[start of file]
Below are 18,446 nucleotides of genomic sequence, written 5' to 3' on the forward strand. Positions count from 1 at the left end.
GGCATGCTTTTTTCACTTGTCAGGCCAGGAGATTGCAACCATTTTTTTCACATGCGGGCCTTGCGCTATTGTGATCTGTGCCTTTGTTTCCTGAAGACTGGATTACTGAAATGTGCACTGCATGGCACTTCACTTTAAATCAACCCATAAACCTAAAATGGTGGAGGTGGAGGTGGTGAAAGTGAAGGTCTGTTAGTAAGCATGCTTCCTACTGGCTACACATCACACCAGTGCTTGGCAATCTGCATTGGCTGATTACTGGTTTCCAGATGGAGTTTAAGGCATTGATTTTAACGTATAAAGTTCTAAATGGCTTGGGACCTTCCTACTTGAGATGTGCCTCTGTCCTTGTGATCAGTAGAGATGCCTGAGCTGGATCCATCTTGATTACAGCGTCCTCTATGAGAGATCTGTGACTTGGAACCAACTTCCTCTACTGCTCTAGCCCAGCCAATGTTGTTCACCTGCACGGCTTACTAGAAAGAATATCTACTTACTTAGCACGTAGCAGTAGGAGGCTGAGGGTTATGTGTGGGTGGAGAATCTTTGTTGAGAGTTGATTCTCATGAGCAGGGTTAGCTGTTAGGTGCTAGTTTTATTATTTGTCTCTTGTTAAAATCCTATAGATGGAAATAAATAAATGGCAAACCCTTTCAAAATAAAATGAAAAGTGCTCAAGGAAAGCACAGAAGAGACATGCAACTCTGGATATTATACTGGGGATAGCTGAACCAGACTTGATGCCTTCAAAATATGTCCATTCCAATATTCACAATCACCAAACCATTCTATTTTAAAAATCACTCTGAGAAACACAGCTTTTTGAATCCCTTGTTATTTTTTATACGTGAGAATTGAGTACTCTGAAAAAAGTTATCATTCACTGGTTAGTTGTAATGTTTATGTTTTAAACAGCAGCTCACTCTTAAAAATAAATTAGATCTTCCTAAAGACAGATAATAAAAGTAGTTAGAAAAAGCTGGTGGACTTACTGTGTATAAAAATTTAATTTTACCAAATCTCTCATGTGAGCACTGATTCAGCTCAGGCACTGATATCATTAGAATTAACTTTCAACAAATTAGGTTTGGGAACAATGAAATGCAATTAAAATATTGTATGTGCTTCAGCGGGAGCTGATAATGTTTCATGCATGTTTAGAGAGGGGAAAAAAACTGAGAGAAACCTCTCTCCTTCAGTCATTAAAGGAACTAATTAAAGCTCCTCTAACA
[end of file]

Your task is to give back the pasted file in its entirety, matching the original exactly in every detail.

Below are 18,446 nucleotides of genomic sequence, written 5' to 3' on the forward strand. Positions count from 1 at the left end.
GGCATGCTTTTTTCACTTGTCAGGCCAGGAGATTGCAACCATTTTTTTCACATGCGGGCCTTGCGCTATTGTGATCTGTGCCTTTGTTTCCTGAAGACTGGATTACTGAAATGTGCACTGCATGGCACTTCACTTTAAATCAACCCATAAACCTAAAATGGTGGAGGTGGAGGTGGTGAAAGTGAAGGTCTGTTAGTAAGCATGCTTCCTACTGGCTACACATCACACCAGTGCTTGGCAATCTGCATTGGCTGATTACTGGTTTCCAGATGGAGTTTAAGGCATTGATTTTAACGTATAAAGTTCTAAATGGCTTGGGACCTTCCTACTTGAGATGTGCCTCTGTCCTTGTGATCAGTAGAGATGCCTGAGCTGGATCCATCTTGATTACAGCGTCCTCTATGAGAGATCTGTGACTTGGAACCAACTTCCTCTACTGCTCTAGCCCAGCCAATGTTGTTCACCTGCACGGCTTACTAGAAAGAATATCTACTTACTTAGCACGTAGCAGTAGGAGGCTGAGGGTTATGTGTGGGTGGAGAATCTTTGTTGAGAGTTGATTCTCATGAGCAGGGTTAGCTGTTAGGTGCTAGTTTTATTATTTGTCTCTTGTTAAAATCCTATAGATGGAAATAAATAAATGGCAAACCCTTTCAAAATAAAATGAAAAGTGCTCAAGGAAAGCACAGAAGAGACATGCAACTCTGGATATTATACTGGGGATAGCTGAACCAGACTTGATGCCTTCAAAATATGTCCATTCCAATATTCACAATCACCAAACCATTCTATTTTAAAAATCACTCTGAGAAACACAGCTTTTTGAATCCCTTGTTATTTTTTATACGTGAGAATTGAGTACTCTGAAAAAAGTTATCATTCACTGGTTAGTTGTAATGTTTATGTTTTAAACAGCAGCTCACTCTTAAAAATAAATTAGATCTTCCTAAAGACAGATAATAAAAGTAGTTAGAAAAAGCTGGTGGACTTACTGTGTATAAAAATTTAATTTTACCAAATCTCTCATGTGAGCACTGATTCAGCTCAGGCACTGATATCATTAGAATTAACTTTCAACAAATTAGGTTTGGGAACAATGAAATGCAATTAAAATATTGTATGTGCTTCAGCGGGAGCTGATAATGTTTCATGCATGTTTAGAGAGGGGAAAAAAACTGAGAGAAACCTCTCTCCTTCAGTCATTAAAGGAACTAATTAAAGCTCCTCTAACA